- The primary importance of preaching the Word of God thoroughly. The gospel is the message of God’s grace (v.24, 32), the message of Christ and His Messianic role as King (v. 25) and is found in all of the Scriptures (v.27). This is pastoral preaching. He recognizes the full inspiration and sufficiency of the Word of God for the faith and practice of the church. He taught both publicly in larger gatherings and in conversations from house to house. (The Acts 20:20 vision). The public reading of Scripture was not to be neglected (1 Tim 4:13).
- He preached the necessity of repentance of sin and faith in the Lord Jesus Christ and His saving work for Jews and Gentiles alike. He shows that faith and repentance are inseparably connected to each other. Turning to the Living God (faith) involves turning away from our idolatrous sins and false beliefs (repentance) (Acts 20:21; 1 Thessalonians 1:9)
- We are to love the church and be sure there is loving watchcare for it with undershepherds appointed by God the Holy Spirit. They are to feed, lead and guard the flock from savage wolves (truth-distorting, disciple-attracting false teachers). WARNING is a normal part of preaching. (Acts 20:28-31)
- Sacrifice is necessary and worthwhile if it means we can fulfill our calling to testify of the gospel of God’s grace (Acts 20:24). Ministry, in general, is hard work. We are to be givers more than takers.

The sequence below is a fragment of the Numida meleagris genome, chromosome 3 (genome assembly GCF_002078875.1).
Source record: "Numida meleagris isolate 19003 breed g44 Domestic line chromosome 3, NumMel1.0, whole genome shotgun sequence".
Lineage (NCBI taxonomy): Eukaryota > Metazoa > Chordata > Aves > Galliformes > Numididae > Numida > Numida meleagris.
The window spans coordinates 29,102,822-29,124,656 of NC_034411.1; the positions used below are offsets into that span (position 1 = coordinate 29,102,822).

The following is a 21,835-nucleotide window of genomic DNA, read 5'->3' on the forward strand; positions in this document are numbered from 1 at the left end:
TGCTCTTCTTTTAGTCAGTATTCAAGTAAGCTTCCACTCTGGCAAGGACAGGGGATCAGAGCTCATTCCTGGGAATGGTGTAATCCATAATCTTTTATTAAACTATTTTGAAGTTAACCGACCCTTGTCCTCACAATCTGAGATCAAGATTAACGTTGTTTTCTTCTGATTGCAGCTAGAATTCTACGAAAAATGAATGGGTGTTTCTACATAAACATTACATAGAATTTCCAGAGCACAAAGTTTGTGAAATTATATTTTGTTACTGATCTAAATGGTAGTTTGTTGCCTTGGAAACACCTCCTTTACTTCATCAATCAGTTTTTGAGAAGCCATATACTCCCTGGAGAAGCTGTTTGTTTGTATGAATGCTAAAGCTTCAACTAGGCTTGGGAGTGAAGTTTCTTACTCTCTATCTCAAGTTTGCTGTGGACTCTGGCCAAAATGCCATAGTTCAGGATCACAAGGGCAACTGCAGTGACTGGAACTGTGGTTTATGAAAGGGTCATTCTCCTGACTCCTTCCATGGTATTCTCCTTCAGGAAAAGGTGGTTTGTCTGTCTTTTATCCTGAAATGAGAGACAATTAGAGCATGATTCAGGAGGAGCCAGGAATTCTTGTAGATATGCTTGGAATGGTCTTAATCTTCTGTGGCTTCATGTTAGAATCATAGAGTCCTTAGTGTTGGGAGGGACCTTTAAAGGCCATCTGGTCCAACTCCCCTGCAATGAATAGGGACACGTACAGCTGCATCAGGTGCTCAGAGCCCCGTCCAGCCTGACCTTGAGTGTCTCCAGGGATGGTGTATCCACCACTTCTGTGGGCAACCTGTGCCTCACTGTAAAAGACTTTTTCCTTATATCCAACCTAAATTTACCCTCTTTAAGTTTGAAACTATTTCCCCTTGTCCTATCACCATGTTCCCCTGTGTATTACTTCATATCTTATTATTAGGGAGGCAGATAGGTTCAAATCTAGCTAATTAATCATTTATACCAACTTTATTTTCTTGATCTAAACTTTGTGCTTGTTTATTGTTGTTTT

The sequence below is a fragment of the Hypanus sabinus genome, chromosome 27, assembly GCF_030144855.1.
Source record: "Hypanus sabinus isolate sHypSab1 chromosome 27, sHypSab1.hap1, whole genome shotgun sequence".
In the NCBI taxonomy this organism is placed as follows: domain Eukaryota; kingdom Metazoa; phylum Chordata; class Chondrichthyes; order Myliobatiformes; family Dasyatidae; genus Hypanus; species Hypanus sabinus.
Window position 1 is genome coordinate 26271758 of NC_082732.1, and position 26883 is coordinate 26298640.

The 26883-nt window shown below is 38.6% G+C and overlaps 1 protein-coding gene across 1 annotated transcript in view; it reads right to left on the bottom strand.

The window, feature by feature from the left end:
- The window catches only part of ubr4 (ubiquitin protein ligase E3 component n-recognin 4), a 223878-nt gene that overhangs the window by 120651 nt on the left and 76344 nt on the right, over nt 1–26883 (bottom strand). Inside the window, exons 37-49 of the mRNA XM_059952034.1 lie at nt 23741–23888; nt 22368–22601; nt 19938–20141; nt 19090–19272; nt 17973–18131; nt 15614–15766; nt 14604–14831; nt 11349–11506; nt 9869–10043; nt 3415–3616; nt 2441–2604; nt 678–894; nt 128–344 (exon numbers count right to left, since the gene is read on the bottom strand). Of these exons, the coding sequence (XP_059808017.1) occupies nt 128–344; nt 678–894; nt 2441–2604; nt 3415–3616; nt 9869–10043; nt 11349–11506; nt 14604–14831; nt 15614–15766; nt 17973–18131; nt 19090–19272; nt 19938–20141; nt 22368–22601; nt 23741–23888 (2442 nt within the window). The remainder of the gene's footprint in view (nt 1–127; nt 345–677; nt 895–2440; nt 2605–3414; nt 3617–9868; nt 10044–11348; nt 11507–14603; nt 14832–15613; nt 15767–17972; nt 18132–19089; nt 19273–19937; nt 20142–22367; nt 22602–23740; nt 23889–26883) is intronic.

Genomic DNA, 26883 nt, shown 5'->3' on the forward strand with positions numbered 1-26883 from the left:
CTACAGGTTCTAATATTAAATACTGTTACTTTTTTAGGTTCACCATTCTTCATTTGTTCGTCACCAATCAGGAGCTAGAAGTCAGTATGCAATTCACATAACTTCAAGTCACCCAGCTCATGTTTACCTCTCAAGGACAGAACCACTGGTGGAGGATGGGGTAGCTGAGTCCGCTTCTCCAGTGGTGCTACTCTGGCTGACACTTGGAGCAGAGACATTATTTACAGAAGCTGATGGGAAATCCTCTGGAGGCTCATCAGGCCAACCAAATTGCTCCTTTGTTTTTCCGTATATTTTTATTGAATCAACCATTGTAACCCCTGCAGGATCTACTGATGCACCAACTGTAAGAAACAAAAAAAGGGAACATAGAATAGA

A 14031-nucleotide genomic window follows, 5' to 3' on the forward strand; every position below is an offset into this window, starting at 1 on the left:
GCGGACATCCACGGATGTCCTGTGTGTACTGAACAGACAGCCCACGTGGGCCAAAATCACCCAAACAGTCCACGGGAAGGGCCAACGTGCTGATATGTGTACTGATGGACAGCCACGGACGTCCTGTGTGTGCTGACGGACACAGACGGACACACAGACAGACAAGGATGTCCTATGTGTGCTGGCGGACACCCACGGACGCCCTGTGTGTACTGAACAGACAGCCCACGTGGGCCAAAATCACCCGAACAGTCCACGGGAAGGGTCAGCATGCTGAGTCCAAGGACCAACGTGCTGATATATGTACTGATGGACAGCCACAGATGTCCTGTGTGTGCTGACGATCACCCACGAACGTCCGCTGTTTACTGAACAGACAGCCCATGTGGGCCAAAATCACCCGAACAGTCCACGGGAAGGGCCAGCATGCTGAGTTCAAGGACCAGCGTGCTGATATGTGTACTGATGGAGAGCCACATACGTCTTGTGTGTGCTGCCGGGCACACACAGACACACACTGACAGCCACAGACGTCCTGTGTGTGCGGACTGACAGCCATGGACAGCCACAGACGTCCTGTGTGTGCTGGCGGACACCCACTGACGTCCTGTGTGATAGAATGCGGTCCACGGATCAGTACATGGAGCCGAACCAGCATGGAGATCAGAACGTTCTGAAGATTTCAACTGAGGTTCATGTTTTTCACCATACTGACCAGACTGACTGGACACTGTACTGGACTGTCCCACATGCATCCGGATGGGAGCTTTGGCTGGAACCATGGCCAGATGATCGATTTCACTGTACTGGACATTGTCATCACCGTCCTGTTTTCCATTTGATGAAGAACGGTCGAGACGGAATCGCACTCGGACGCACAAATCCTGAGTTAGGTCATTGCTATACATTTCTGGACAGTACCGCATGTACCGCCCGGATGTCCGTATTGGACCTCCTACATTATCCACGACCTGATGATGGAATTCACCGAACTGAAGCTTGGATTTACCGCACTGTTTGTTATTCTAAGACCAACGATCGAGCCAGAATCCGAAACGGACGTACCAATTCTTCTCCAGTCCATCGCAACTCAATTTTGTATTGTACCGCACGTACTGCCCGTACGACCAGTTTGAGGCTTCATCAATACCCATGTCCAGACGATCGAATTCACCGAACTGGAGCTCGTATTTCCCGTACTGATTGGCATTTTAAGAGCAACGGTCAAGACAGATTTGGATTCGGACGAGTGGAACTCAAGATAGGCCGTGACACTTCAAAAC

Acts 20:35 35 “In everything I showed you that by working hard in this manner you must help the weak and remember the words of the Lord Jesus, that He Himself said, ‘It is more blessed to give than to receive.'”
What a great symphony of praise this is! Let the whole heavens and the whole earth praise Him!
TODAY’S READING FROM THE BOOK OF PROVERBS- PROVERBS 18:6-7
Proverbs 18:6-7 6 A fool’s lips bring strife, And his mouth calls for blows. 7 A fool’s mouth is his ruin, And his lips are the snare of his soul.
Do your words get you into trouble? Wish you could take them back? Ask God to bridle Your tongue with the knowledge of His Word and the sanctifying agency of the Holy Spirit.
Haryana is one of India’s least evangelized states. Only 32,000 identify themselves as Christian among its 22 million people. 6,000 villages have no Christian witness. But 15 Christian training centers have work here. Pray for them to equip new workers for outreach. A significant number of Sikhs in Haryana have come into the kingdom. Pray that this number increases and has an impact on Sikhs elsewhere. Few know Christians exist among the 1.7 million Brahmins or the 750,000 Shaikhs.
PRAYER: Lord, all creation praises You, for You alone are God. You alone are the Deliverer of those You have chosen to redeem. You are worthy of the full surrender of our lives. Help us to be like Paul and not count our lives dear to ourselves, that we might be givers rather than grabbers, lovers rather than liars, truly committed, rather than compromised. Keep us from the worthless idols of today. We know we become like what we worship. We want to become like You, through Jesus Christ, our Lord and the sanctifying work of Your Holy Spirit. Help us to finish the course well. In Jesus’ Name. Amen.